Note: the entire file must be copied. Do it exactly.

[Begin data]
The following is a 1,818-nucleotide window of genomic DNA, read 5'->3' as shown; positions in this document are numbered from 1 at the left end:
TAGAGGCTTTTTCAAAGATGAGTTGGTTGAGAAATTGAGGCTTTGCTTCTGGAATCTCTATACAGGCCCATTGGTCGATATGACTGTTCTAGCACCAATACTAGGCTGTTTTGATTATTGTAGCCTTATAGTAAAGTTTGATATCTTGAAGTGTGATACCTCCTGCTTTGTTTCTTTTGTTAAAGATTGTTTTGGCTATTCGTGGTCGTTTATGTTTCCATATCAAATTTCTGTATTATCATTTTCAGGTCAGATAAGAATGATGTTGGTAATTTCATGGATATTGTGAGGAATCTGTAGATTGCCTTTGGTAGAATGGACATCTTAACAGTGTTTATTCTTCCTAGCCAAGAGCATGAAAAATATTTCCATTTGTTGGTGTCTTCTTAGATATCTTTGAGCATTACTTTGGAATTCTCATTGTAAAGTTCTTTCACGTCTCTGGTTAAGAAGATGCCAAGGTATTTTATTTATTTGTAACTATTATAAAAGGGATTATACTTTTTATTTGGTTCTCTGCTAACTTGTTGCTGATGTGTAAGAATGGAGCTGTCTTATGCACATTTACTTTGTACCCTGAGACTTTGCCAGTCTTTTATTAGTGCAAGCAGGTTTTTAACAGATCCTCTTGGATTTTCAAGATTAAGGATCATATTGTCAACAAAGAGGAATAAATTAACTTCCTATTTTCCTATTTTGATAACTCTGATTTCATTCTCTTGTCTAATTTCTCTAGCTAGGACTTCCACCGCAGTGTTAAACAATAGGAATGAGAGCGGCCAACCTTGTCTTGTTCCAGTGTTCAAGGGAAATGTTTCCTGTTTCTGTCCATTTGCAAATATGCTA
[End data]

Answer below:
The following is a 1,818-nucleotide window of genomic DNA, read 5'->3' as shown; positions in this document are numbered from 1 at the left end:
TAGAGGCTTTTTCAAAGATGAGTTGGTTGAGAAATTGAGGCTTTGCTTCTGGAATCTCTATACAGGCCCATTGGTCGATATGACTGTTCTAGCACCAATACTAGGCTGTTTTGATTATTGTAGCCTTATAGTAAAGTTTGATATCTTGAAGTGTGATACCTCCTGCTTTGTTTCTTTTGTTAAAGATTGTTTTGGCTATTCGTGGTCGTTTATGTTTCCATATCAAATTTCTGTATTATCATTTTCAGGTCAGATAAGAATGATGTTGGTAATTTCATGGATATTGTGAGGAATCTGTAGATTGCCTTTGGTAGAATGGACATCTTAACAGTGTTTATTCTTCCTAGCCAAGAGCATGAAAAATATTTCCATTTGTTGGTGTCTTCTTAGATATCTTTGAGCATTACTTTGGAATTCTCATTGTAAAGTTCTTTCACGTCTCTGGTTAAGAAGATGCCAAGGTATTTTATTTATTTGTAACTATTATAAAAGGGATTATACTTTTTATTTGGTTCTCTGCTAACTTGTTGCTGATGTGTAAGAATGGAGCTGTCTTATGCACATTTACTTTGTACCCTGAGACTTTGCCAGTCTTTTATTAGTGCAAGCAGGTTTTTAACAGATCCTCTTGGATTTTCAAGATTAAGGATCATATTGTCAACAAAGAGGAATAAATTAACTTCCTATTTTCCTATTTTGATAACTCTGATTTCATTCTCTTGTCTAATTTCTCTAGCTAGGACTTCCACCGCAGTGTTAAACAATAGGAATGAGAGCGGCCAACCTTGTCTTGTTCCAGTGTTCAAGGGAAATGTTTCCTGTTTCTGTCCATTTGCAAATATGCTA